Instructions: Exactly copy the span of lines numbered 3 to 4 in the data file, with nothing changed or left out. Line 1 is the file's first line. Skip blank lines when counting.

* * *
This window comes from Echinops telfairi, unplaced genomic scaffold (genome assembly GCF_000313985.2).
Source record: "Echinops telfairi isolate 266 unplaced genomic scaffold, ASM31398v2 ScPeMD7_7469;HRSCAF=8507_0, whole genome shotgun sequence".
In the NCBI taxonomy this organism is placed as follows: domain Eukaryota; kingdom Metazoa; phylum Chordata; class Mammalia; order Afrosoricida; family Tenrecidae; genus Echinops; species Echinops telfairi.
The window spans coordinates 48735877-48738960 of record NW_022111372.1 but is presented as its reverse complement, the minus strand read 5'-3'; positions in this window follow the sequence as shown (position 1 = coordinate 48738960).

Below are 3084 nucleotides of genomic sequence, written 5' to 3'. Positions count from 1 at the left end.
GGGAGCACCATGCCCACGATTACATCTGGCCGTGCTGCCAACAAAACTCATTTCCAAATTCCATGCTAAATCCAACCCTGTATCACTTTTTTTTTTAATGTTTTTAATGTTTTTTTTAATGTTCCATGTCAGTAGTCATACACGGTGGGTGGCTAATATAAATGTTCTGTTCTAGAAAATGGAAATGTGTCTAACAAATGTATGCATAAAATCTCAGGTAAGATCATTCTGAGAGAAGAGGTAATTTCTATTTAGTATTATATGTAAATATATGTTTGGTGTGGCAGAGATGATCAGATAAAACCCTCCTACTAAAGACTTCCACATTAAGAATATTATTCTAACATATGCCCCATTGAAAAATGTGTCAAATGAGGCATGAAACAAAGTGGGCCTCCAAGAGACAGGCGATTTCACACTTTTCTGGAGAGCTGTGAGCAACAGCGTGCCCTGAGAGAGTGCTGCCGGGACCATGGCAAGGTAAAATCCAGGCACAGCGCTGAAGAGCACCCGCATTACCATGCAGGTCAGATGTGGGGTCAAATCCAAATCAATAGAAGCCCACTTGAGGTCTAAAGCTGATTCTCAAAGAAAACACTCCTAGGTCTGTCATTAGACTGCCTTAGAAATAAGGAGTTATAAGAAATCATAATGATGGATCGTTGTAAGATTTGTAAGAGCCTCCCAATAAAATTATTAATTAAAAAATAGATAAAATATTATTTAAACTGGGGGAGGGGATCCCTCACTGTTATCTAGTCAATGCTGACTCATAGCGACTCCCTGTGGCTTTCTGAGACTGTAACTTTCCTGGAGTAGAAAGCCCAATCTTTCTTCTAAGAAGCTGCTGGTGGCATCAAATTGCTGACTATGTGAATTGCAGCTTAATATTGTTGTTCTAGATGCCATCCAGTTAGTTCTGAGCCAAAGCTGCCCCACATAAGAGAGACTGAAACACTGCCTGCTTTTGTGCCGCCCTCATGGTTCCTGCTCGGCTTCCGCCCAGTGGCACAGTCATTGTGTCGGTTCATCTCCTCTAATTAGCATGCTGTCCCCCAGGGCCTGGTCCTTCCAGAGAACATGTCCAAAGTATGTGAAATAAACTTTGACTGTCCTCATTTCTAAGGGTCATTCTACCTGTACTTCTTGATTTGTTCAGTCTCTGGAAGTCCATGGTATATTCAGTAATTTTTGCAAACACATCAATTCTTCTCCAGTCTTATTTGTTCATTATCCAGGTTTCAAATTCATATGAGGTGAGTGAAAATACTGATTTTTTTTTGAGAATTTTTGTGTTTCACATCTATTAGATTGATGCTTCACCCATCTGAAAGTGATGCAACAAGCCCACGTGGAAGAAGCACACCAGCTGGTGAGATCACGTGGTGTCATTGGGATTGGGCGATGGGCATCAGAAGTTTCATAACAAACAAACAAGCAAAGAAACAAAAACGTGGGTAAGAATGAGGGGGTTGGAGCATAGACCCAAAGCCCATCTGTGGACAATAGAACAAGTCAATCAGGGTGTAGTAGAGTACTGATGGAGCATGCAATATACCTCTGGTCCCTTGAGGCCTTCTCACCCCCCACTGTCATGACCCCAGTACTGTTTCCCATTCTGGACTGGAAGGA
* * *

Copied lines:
In the NCBI taxonomy this organism is placed as follows: domain Eukaryota; kingdom Metazoa; phylum Chordata; class Mammalia; order Afrosoricida; family Tenrecidae; genus Echinops; species Echinops telfairi.
The window spans coordinates 48735877-48738960 of record NW_022111372.1 but is presented as its reverse complement, the minus strand read 5'-3'; positions in this window follow the sequence as shown (position 1 = coordinate 48738960).